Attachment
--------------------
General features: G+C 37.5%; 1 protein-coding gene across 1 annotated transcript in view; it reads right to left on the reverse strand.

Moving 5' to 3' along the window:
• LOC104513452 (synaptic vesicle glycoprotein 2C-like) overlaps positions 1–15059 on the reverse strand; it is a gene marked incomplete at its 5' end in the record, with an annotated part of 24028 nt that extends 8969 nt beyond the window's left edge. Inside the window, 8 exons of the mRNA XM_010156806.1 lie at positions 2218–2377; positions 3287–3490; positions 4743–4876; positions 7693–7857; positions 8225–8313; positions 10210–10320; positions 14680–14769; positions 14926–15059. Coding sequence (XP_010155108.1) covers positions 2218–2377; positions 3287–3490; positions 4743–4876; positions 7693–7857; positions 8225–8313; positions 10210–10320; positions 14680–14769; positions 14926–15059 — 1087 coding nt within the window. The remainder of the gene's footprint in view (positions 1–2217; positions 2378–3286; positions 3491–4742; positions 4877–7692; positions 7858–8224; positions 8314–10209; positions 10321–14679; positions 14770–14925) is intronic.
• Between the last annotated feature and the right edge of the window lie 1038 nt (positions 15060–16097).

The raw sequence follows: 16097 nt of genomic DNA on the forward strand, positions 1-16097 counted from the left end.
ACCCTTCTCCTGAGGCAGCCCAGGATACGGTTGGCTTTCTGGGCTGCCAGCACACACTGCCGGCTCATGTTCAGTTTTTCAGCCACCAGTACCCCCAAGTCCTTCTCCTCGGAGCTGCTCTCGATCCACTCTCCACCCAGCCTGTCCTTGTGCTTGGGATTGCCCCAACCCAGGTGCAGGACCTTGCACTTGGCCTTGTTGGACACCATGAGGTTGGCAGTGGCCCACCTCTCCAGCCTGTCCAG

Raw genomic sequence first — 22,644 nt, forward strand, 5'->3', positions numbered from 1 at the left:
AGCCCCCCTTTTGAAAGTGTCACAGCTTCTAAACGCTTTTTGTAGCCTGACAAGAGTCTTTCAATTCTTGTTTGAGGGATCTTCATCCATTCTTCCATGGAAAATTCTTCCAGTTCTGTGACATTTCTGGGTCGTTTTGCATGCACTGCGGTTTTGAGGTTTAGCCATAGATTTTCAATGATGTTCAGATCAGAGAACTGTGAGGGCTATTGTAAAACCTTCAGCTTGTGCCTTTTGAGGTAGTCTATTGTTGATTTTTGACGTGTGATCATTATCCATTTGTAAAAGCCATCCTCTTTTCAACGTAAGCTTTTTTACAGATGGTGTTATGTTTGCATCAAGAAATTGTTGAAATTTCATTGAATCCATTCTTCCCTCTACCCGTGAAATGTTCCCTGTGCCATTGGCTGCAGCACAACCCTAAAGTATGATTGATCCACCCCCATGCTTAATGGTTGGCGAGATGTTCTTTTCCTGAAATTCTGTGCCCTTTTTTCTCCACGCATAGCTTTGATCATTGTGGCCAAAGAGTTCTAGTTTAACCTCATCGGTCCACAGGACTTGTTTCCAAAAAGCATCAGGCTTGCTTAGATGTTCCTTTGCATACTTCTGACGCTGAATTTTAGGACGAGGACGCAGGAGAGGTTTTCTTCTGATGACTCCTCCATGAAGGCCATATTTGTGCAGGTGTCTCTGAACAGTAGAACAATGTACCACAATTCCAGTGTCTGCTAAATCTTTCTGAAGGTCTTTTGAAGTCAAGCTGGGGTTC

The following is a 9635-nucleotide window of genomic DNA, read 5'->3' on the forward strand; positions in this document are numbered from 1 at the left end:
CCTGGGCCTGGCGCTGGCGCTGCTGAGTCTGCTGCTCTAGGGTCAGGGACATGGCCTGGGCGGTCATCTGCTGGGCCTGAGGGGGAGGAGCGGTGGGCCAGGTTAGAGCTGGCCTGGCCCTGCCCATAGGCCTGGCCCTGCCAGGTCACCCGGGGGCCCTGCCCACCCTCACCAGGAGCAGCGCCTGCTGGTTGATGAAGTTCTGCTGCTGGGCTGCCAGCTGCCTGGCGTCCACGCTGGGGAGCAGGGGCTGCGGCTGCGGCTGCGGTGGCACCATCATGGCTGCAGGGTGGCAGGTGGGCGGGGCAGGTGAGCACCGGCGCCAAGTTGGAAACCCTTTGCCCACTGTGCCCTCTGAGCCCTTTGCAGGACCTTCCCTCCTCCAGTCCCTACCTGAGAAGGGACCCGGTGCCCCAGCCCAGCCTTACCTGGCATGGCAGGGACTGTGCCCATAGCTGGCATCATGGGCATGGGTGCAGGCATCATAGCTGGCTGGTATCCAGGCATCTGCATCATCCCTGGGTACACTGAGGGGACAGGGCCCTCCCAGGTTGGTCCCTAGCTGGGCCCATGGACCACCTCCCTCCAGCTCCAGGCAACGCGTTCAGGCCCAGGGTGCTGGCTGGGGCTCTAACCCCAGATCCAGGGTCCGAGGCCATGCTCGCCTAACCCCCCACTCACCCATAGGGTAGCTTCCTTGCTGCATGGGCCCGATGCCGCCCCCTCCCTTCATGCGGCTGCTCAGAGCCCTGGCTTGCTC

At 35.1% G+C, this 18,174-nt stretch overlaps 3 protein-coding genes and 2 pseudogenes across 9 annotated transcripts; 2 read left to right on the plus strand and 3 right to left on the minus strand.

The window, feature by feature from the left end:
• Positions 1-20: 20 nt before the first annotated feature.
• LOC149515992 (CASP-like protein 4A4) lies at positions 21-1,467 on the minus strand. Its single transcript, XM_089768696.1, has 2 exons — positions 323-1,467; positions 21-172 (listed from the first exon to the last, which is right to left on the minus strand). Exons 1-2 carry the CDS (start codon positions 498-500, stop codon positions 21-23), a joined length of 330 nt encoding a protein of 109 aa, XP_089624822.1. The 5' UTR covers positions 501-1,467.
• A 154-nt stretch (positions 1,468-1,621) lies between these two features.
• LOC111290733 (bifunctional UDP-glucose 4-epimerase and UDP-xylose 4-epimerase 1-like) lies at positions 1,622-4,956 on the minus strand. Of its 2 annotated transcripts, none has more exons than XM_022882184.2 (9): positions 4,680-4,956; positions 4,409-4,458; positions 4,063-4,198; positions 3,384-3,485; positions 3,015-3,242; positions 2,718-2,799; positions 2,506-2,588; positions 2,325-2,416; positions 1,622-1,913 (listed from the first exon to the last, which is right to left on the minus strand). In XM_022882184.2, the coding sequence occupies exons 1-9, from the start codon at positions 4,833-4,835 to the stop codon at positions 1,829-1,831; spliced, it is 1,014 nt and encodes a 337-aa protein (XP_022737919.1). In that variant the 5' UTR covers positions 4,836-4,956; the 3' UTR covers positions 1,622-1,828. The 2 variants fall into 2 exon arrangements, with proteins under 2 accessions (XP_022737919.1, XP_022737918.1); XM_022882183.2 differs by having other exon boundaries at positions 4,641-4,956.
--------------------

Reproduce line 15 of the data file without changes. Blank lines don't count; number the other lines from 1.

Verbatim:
• A 154-nt stretch (positions 1,468-1,621) lies between these two features.